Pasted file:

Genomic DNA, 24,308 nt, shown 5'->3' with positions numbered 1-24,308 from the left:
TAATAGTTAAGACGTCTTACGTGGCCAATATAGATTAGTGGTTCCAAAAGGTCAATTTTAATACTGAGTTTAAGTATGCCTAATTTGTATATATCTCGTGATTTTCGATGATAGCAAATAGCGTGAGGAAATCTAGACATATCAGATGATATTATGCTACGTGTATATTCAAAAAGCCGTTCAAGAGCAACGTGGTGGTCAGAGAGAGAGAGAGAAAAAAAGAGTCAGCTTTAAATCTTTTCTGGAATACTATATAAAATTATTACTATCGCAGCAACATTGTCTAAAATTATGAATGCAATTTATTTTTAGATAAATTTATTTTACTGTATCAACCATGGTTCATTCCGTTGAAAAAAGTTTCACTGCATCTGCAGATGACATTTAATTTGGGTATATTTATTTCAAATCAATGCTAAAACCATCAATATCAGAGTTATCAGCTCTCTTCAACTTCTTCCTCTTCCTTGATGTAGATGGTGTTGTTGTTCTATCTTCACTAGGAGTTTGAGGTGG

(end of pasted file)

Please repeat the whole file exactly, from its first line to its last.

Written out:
Genomic DNA, 24,308 nt, shown 5'->3' with positions numbered 1-24,308 from the left:
TAATAGTTAAGACGTCTTACGTGGCCAATATAGATTAGTGGTTCCAAAAGGTCAATTTTAATACTGAGTTTAAGTATGCCTAATTTGTATATATCTCGTGATTTTCGATGATAGCAAATAGCGTGAGGAAATCTAGACATATCAGATGATATTATGCTACGTGTATATTCAAAAAGCCGTTCAAGAGCAACGTGGTGGTCAGAGAGAGAGAGAGAAAAAAAGAGTCAGCTTTAAATCTTTTCTGGAATACTATATAAAATTATTACTATCGCAGCAACATTGTCTAAAATTATGAATGCAATTTATTTTTAGATAAATTTATTTTACTGTATCAACCATGGTTCATTCCGTTGAAAAAAGTTTCACTGCATCTGCAGATGACATTTAATTTGGGTATATTTATTTCAAATCAATGCTAAAACCATCAATATCAGAGTTATCAGCTCTCTTCAACTTCTTCCTCTTCCTTGATGTAGATGGTGTTGTTGTTCTATCTTCACTAGGAGTTTGAGGTGG